Human rights defenders working on combating impunity and for social justice are targeted with judicial harassment, including pre-trial detention and trumped-up charges. The government has systematically refused authorisation for peaceful protests, based on security grounds, and has violently repressed protests in the capital Niamey, including targeting organisers and protesters with arrests and detention. In March 2017, the Nigerien government declared a state of emergency in response to further attacks by Boko Haram and renewed the state of emergency in the Diffa region. The permissions under the state of emergency have been used as a tool to further harass human rights defenders and journalists and restrict their work. In order to maintain control, the government has limited freedom of speech and of the press, which has resulted in arrests of human rights defenders without charge.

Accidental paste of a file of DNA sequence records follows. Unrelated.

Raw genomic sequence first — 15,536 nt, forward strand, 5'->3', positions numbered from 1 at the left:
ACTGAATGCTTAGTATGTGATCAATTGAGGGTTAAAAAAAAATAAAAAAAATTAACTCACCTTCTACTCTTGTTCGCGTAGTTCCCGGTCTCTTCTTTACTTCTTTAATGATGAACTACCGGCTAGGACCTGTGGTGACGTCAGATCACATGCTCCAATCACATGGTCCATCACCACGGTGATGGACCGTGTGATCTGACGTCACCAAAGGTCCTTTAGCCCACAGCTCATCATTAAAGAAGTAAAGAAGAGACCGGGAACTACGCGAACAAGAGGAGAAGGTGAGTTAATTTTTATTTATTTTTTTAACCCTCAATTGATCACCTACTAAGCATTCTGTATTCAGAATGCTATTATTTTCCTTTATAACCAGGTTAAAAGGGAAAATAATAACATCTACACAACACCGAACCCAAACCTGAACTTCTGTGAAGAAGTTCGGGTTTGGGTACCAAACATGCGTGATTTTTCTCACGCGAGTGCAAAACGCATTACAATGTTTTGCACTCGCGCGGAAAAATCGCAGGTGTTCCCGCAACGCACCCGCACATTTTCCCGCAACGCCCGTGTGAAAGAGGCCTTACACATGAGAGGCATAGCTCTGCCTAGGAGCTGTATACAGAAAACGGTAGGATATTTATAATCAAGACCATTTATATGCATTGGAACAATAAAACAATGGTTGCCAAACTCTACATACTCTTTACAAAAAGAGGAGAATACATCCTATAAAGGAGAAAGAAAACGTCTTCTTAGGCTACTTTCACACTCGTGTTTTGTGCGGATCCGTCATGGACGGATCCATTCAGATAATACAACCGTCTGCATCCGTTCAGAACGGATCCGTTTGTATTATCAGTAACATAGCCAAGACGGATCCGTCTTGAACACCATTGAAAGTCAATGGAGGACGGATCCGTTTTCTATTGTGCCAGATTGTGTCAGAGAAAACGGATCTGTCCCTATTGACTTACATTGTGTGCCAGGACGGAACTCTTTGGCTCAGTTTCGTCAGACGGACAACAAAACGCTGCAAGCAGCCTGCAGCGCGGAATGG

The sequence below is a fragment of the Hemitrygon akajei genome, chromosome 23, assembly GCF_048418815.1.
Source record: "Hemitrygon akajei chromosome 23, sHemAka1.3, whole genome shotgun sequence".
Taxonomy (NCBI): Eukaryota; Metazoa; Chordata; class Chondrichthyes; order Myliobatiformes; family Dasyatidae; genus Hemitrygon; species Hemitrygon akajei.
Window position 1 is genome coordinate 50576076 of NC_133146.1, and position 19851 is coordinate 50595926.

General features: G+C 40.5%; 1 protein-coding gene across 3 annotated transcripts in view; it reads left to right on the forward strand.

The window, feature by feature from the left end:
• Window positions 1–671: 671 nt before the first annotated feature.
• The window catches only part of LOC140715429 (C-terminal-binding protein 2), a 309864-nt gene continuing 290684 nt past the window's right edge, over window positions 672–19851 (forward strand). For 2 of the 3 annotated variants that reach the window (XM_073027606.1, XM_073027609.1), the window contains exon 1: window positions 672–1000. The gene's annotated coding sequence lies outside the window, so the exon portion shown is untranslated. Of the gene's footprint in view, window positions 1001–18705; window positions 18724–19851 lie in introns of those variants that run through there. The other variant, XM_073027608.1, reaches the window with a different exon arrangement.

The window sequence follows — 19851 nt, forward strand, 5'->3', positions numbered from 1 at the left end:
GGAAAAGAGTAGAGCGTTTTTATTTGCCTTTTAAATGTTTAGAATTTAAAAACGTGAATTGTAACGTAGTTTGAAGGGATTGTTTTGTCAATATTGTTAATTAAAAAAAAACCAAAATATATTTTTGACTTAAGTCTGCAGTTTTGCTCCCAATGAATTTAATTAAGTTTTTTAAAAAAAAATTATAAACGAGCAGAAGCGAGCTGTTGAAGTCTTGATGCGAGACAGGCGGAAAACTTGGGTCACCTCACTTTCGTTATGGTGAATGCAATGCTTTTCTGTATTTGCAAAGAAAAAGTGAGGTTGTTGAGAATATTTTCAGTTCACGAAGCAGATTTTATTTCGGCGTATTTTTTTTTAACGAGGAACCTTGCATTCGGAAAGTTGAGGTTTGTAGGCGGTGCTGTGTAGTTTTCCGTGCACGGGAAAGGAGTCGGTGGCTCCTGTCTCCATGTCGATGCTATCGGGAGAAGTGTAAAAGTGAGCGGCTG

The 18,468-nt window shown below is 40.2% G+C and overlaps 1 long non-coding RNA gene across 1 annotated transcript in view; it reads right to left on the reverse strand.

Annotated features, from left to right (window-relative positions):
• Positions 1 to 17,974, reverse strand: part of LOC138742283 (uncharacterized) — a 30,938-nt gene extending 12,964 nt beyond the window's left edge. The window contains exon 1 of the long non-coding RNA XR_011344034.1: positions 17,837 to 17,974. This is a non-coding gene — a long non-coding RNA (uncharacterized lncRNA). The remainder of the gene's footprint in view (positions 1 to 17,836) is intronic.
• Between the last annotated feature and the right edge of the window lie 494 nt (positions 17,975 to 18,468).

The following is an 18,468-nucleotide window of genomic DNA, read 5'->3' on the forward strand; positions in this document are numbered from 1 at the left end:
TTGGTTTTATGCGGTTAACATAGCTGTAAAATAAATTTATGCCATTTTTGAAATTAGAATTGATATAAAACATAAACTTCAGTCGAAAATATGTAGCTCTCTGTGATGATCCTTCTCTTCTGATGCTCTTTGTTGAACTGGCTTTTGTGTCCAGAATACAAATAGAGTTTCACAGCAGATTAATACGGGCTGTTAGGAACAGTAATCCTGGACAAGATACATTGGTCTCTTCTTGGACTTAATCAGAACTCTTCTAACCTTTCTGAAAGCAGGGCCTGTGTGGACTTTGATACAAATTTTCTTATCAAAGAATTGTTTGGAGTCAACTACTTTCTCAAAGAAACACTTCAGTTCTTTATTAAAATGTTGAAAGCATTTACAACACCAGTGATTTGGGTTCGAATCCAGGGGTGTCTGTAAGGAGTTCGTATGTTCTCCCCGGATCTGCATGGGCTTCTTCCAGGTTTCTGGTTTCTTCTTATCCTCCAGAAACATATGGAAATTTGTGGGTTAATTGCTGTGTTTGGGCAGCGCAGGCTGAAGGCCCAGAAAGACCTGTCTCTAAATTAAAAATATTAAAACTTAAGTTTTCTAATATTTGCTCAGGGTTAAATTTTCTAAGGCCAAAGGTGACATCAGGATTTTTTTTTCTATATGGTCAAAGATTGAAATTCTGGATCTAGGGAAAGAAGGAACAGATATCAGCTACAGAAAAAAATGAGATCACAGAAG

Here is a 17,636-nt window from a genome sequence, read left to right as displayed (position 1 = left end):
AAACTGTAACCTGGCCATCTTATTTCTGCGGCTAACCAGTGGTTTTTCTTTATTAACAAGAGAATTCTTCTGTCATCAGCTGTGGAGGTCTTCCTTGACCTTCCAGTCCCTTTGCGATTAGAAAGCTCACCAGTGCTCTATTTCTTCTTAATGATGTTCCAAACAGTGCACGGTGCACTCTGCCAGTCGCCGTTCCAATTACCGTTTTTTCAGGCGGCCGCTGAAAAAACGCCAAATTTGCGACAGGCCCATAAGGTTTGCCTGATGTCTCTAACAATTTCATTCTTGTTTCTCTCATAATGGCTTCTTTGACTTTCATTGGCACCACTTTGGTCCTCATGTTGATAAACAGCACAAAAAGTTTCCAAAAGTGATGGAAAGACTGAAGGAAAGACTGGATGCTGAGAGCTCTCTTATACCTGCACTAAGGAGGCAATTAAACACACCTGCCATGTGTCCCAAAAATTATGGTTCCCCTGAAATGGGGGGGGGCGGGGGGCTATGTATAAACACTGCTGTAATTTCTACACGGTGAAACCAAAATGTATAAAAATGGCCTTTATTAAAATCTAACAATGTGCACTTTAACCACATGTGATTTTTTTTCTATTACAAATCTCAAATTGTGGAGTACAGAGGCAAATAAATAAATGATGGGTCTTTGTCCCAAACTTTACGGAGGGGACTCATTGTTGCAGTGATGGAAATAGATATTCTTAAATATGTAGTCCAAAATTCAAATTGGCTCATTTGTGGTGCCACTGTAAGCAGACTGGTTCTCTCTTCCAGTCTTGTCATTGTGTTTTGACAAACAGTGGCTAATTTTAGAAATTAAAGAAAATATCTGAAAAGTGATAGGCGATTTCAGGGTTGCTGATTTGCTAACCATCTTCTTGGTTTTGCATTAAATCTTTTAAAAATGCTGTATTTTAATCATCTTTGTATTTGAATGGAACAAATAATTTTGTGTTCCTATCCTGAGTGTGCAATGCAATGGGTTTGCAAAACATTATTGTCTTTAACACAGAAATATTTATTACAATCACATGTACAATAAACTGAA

President Mahamadou Issoufou was the first leader to endorse the 2011 Declaration of Table Mountain. The Declaration of Table Mountain calls on African governments to recognise the importance of freedom of the press and, crucially, highlights the necessity for the independence of the press from political and government institutions. Additionally, it calls on governments to repeal criminal defamation, criminal libel and insult laws that often restrict the work of human rights defenders. However, journalists that criticise the government or denounce human rights violations in the country are at risk, even though Article 23 of the Nigerien Constitution permits freedom of thought, opinion and expression. Some have been subjected to intimidation, physical attacks, arbitrary arrests, trumped-up charges, and unfair trials. All these threats prevent journalists from exercising their freedom of speech and expression, and for this reason they often practice self-censorship.